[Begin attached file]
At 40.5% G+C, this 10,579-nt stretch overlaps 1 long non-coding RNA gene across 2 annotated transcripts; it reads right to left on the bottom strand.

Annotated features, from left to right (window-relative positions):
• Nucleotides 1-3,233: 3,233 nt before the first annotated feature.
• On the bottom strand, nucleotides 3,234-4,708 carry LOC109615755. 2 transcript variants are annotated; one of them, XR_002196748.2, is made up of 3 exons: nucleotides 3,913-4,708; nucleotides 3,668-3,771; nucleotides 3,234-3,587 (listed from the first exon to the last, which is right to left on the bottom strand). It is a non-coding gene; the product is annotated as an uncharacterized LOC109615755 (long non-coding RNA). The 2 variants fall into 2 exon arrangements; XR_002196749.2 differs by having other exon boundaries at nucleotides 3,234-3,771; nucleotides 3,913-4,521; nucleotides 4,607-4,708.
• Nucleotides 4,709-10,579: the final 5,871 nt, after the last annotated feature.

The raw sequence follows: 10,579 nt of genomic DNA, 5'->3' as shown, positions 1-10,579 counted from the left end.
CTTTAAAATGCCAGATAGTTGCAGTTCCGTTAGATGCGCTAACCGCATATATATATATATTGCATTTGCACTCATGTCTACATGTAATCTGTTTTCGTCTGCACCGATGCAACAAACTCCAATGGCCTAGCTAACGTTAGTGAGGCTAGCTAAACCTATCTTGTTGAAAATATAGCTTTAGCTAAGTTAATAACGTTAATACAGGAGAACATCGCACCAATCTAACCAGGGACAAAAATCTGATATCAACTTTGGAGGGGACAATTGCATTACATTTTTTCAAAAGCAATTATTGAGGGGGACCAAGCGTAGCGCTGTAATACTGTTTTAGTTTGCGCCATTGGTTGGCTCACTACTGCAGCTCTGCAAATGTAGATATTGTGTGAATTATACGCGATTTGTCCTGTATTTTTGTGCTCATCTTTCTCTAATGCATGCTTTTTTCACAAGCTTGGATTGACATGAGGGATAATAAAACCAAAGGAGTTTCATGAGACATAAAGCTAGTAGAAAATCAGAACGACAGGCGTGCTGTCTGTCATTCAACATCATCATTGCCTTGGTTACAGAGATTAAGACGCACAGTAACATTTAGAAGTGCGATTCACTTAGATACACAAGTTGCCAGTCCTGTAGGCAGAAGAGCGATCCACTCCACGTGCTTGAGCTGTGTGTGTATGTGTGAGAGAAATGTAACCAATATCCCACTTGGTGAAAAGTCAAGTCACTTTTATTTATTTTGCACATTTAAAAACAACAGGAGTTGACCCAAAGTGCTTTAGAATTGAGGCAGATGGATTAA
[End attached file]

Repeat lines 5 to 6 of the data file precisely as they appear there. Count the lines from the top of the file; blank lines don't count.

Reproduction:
• Nucleotides 4,709-10,579: the final 5,871 nt, after the last annotated feature.

The raw sequence follows: 10,579 nt of genomic DNA, 5'->3' as shown, positions 1-10,579 counted from the left end.